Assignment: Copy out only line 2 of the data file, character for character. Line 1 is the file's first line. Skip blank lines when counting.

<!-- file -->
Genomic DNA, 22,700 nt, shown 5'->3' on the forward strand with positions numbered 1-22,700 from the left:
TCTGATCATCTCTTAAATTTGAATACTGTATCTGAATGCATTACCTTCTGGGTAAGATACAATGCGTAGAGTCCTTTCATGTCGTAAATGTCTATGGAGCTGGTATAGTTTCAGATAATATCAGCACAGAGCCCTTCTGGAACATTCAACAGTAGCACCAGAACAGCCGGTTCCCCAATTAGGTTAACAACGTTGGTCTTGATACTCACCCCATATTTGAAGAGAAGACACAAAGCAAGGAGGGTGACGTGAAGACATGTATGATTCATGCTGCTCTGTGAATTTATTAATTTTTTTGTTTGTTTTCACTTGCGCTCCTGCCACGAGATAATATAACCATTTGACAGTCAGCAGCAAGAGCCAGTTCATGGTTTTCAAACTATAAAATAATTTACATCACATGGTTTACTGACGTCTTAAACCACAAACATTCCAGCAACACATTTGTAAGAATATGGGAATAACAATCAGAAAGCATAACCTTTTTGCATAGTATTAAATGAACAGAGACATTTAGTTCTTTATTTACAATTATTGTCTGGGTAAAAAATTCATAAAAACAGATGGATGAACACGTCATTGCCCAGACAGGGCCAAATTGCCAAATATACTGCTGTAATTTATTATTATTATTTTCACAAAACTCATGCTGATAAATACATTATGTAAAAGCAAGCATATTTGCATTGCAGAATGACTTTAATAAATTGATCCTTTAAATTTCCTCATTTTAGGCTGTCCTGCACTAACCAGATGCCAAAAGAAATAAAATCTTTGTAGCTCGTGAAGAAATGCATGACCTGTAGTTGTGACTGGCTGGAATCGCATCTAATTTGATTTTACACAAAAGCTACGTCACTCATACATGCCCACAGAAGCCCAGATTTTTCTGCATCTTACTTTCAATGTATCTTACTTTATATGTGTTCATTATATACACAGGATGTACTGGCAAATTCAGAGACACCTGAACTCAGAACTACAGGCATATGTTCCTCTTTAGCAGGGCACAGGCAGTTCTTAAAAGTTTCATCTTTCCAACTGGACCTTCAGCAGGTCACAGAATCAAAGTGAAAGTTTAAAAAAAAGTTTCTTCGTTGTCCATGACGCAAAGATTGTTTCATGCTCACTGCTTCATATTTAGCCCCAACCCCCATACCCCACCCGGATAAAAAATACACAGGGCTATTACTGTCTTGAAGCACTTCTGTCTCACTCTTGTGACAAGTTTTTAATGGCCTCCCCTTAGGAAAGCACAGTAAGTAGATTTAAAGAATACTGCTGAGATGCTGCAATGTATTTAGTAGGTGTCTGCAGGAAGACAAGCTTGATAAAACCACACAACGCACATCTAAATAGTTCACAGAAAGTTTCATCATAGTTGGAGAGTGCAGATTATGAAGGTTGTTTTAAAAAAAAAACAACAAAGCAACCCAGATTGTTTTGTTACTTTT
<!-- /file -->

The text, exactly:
TCTGATCATCTCTTAAATTTGAATACTGTATCTGAATGCATTACCTTCTGGGTAAGATACAATGCGTAGAGTCCTTTCATGTCGTAAATGTCTATGGAGCTGGTATAGTTTCAGATAATATCAGCACAGAGCCCTTCTGGAACATTCAACAGTAGCACCAGAACAGCCGGTTCCCCAATTAGGTTAACAACGTTGGTCTTGATACTCACCCCATATTTGAAGAGAAGACACAAAGCAAGGAGGGTGACGTGAAGACATGTATGATTCATGCTGCTCTGTGAATTTATTAATTTTTTTGTTTGTTTTCACTTGCGCTCCTGCCACGAGATAATATAACCATTTGACAGTCAGCAGCAAGAGCCAGTTCATGGTTTTCAAACTATAAAATAATTTACATCACATGGTTTACTGACGTCTTAAACCACAAACATTCCAGCAACACATTTGTAAGAATATGGGAATAACAATCAGAAAGCATAACCTTTTTGCATAGTATTAAATGAACAGAGACATTTAGTTCTTTATTTACAATTATTGTCTGGGTAAAAAATTCATAAAAACAGATGGATGAACACGTCATTGCCCAGACAGGGCCAAATTGCCAAATATACTGCTGTAATTTATTATTATTATTTTCACAAAACTCATGCTGATAAATACATTATGTAAAAGCAAGCATATTTGCATTGCAGAATGACTTTAATAAATTGATCCTTTAAATTTCCTCATTTTAGGCTGTCCTGCACTAACCAGATGCCAAAAGAAATAAAATCTTTGTAGCTCGTGAAGAAATGCATGACCTGTAGTTGTGACTGGCTGGAATCGCATCTAATTTGATTTTACACAAAAGCTACGTCACTCATACATGCCCACAGAAGCCCAGATTTTTCTGCATCTTACTTTCAATGTATCTTACTTTATATGTGTTCATTATATACACAGGATGTACTGGCAAATTCAGAGACACCTGAACTCAGAACTACAGGCATATGTTCCTCTTTAGCAGGGCACAGGCAGTTCTTAAAAGTTTCATCTTTCCAACTGGACCTTCAGCAGGTCACAGAATCAAAGTGAAAGTTTAAAAAAAAGTTTCTTCGTTGTCCATGACGCAAAGATTGTTTCATGCTCACTGCTTCATATTTAGCCCCAACCCCCATACCCCACCCGGATAAAAAATACACAGGGCTATTACTGTCTTGAAGCACTTCTGTCTCACTCTTGTGACAAGTTTTTAATGGCCTCCCCTTAGGAAAGCACAGTAAGTAGATTTAAAGAATACTGCTGAGATGCTGCAATGTATTTAGTAGGTGTCTGCAGGAAGACAAGCTTGATAAAACCACACAACGCACATCTAAATAGTTCACAGAAAGTTTCATCATAGTTGGAGAGTGCAGATTATGAAGGTTGTTTTAAAAAAAAAACAACAAAGCAACCCAGATTGTTTTGTTACTTTT